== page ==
By this time most of the modern browsers (Firefox, Chrome, Opera and Internet explorer does support revocation lists and all of the aforementioned hsa enabled at least OCSP by default.

Why SSL revocation error might occur:

A CA can revoke a certificate due to a number of reasons:

– A new certificate has been issued to the website, meaning the old one is not going to be used anymore.
– The website with the certificate is being used for purposes that are not accepted by the CA.
– The certificate was issued based on incorrect information.
– The owner is no longer able to use the private key associated with the certificate, for example the password is lost, the key storage was destroyed somehow, etc.
– The private key has been compromised or stolen, which means traffic to the site is no longer secure.
– The certificate and key have been stolen and is actually being used for fraud while posing as a legitimate website …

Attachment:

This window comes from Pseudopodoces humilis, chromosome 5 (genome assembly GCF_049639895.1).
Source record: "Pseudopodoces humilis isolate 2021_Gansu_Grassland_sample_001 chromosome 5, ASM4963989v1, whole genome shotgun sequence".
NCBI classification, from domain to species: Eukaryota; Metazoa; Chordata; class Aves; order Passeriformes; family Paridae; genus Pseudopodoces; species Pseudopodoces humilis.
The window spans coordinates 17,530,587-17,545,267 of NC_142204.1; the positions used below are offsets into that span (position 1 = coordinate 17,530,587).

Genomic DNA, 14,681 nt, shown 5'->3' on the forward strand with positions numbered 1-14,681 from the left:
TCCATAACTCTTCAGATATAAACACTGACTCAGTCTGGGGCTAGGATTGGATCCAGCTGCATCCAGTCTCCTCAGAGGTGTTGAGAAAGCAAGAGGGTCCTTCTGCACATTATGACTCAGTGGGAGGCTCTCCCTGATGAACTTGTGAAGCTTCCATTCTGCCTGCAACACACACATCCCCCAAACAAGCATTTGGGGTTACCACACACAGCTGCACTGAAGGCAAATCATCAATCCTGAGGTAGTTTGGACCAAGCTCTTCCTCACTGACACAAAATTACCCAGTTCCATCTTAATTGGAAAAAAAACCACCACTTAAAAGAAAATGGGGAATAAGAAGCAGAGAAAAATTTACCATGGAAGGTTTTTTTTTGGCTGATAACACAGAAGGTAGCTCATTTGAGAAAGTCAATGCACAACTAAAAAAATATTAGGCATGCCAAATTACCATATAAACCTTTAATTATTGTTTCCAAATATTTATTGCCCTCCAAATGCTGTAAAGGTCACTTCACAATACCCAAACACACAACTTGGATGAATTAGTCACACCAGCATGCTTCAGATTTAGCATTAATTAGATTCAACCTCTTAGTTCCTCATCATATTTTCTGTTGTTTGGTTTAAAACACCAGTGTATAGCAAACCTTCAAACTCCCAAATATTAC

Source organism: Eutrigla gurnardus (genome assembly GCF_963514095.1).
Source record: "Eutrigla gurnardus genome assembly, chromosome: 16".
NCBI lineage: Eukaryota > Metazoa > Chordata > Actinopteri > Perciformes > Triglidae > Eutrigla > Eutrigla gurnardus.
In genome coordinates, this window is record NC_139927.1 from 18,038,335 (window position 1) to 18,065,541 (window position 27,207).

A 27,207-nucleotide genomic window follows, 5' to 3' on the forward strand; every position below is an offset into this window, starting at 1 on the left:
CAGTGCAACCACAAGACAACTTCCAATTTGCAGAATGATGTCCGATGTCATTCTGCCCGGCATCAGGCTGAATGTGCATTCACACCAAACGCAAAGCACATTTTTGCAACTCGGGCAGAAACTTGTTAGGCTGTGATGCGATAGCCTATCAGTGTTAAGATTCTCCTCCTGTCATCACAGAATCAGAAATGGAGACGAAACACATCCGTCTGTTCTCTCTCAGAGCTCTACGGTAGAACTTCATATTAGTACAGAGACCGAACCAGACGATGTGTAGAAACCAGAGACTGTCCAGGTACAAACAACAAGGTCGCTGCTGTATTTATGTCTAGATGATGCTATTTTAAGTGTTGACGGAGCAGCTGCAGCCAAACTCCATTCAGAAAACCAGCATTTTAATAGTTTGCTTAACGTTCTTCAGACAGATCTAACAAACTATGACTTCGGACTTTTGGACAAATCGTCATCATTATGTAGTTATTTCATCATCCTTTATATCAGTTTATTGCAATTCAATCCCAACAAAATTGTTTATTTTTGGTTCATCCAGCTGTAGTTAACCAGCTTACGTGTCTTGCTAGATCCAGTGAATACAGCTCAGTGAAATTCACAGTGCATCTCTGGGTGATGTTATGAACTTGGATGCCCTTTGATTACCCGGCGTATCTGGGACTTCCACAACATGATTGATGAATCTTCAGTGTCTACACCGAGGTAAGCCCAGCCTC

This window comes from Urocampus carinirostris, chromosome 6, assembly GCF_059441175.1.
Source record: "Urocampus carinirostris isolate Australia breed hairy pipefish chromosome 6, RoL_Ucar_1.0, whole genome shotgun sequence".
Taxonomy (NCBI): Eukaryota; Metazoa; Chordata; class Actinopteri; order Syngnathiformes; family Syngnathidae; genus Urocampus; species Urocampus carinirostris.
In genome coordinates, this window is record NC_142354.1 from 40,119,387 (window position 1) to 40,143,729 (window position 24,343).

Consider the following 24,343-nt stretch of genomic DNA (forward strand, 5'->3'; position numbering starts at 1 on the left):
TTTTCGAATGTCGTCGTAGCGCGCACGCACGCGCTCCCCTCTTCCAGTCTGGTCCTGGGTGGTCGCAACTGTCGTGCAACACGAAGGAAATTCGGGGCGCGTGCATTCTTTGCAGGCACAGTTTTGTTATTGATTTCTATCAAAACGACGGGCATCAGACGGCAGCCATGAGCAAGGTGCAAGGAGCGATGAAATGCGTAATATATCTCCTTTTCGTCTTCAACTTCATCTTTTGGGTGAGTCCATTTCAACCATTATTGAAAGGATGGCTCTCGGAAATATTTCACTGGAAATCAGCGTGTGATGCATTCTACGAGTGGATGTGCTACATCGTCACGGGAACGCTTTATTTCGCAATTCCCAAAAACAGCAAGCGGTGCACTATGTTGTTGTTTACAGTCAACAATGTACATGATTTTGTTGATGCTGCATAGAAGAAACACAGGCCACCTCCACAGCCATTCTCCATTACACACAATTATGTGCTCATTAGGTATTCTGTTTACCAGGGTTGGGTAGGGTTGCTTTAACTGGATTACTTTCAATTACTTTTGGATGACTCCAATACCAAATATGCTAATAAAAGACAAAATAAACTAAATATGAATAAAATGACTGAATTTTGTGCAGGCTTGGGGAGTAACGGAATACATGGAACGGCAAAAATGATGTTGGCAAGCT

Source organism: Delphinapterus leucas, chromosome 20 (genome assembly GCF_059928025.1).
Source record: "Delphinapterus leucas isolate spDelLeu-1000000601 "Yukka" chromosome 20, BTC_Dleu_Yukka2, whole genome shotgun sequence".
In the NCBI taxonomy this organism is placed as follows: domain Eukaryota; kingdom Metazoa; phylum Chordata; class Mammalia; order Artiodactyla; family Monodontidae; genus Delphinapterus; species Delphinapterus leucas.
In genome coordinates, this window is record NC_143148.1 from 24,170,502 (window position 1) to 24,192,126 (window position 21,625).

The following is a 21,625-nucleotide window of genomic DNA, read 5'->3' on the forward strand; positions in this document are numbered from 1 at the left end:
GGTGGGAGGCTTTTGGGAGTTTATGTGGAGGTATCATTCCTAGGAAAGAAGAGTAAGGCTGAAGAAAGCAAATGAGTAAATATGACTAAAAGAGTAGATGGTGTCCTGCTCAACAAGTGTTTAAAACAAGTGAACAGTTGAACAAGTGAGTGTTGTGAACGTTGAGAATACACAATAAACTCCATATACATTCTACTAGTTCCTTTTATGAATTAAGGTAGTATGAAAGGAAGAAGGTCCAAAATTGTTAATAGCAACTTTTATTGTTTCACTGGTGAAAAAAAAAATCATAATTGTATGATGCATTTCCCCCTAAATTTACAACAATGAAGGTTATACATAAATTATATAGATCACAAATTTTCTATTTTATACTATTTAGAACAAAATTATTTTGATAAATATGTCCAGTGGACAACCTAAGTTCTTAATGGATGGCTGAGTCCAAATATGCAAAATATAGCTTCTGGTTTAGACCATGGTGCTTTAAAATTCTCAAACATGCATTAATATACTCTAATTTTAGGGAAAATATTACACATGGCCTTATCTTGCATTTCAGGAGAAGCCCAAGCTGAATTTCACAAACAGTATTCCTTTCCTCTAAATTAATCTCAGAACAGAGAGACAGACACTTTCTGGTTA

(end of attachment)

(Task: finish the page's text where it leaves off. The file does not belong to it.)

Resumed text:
Now after all above being said the error:

Secure Connection Failed Peer's, Certificate has been revoked., (Error code: sec_error_revoked_certificate)

is a sure indicator that the website which had the certificate problem as a one you could not trust to make money transactions or do any operation that has a direct relation to your personal private date.

However as there are still websites which use an SSL encryption and are entertainment websites or just a news websites, sometimes getting around the ssl revocation issue to check this website is a necessity.

Therefore to enable your Firefox 3.5 / Iceweasel browser with a website which has ssl certificate revocation issue you need to do the following:

Edit -> Preferences -> Advanced -> Encryption -> Validation

After you see the Certificate Validation screen remove the tick set on:

Use the Online Certificate Status Protocol (OCSP) to confirm the current validity of certificates

Now refresh the website and you will skip the certificate revocation issue error and the webpage will open up.
Note that even though this will work, it’s not recommended to use this work around!